In many cases the role of the resource room or learning center teacher has been redefined as inclusionary practices are instituted. In many districts, the special education teacher works collaboratively with the classroom teacher to help meet a child's needs. This collaboration may take the form of consultation, team teaching (teaching a common subject or lesson together) or shared teaching (taking turns, subject- or lesson-by-lesson). In some cases the special educator works only for short periods of time in the regular classroom; others spend half-days or full days in one regular class before moving to another class. Some schools have restructured themselves so that all teachers, regardless of label, take responsibility for a mixed ability, but much smaller group of students at one grade level. Your child may have less actual contact with his "favorite" special educator. Helping the child adjust to the movement from one kind of setting, with its relative psychological security, to another must be part of a transition plan that should be written into an IEP. Just because inclusion sounds good to the adults doesn't mean the kid is going to love it. The longer a child has been in "special education," the more difficult the transition is likely to be.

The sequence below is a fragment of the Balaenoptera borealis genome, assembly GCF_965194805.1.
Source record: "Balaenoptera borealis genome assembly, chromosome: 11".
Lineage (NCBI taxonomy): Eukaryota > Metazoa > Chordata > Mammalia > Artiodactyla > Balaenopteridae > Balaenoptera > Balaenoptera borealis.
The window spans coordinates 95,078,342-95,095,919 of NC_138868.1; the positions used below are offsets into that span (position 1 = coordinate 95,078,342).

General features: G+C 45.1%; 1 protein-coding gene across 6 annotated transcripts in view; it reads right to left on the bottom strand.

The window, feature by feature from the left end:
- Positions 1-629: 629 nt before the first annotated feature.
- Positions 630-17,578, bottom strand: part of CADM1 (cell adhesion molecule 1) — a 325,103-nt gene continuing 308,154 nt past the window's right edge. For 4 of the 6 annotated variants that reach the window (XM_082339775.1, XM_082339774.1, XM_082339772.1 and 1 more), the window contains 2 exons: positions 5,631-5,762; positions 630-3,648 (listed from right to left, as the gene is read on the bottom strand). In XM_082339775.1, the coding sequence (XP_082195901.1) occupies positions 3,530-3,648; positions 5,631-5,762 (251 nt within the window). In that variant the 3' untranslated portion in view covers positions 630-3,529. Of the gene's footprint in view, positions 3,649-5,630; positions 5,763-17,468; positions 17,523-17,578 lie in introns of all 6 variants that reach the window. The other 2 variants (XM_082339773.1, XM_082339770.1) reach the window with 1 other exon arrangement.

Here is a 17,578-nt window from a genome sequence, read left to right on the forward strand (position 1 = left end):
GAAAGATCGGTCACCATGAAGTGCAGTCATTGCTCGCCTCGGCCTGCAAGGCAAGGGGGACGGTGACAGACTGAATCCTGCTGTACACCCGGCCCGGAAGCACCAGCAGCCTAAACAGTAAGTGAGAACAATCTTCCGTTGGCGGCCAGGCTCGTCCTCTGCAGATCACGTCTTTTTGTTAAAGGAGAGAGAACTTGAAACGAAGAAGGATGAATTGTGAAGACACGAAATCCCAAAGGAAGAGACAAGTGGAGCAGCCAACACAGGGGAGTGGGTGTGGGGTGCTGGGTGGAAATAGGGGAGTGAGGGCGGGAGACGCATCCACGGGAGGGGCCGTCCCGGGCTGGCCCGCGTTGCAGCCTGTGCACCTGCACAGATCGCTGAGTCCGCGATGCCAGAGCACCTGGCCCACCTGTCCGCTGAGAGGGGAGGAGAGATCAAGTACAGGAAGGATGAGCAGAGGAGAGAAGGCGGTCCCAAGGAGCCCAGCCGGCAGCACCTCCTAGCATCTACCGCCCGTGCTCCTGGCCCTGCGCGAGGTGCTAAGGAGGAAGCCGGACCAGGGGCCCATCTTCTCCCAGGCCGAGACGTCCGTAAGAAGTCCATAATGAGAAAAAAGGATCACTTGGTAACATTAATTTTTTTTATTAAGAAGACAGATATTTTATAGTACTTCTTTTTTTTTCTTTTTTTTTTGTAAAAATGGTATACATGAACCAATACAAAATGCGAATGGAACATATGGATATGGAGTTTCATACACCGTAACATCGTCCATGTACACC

As parents, we have become quite dependent on the special educator, who is the one person who really knows our child. Who will our 'contact' be? What will happen to our support system in an inclusion program?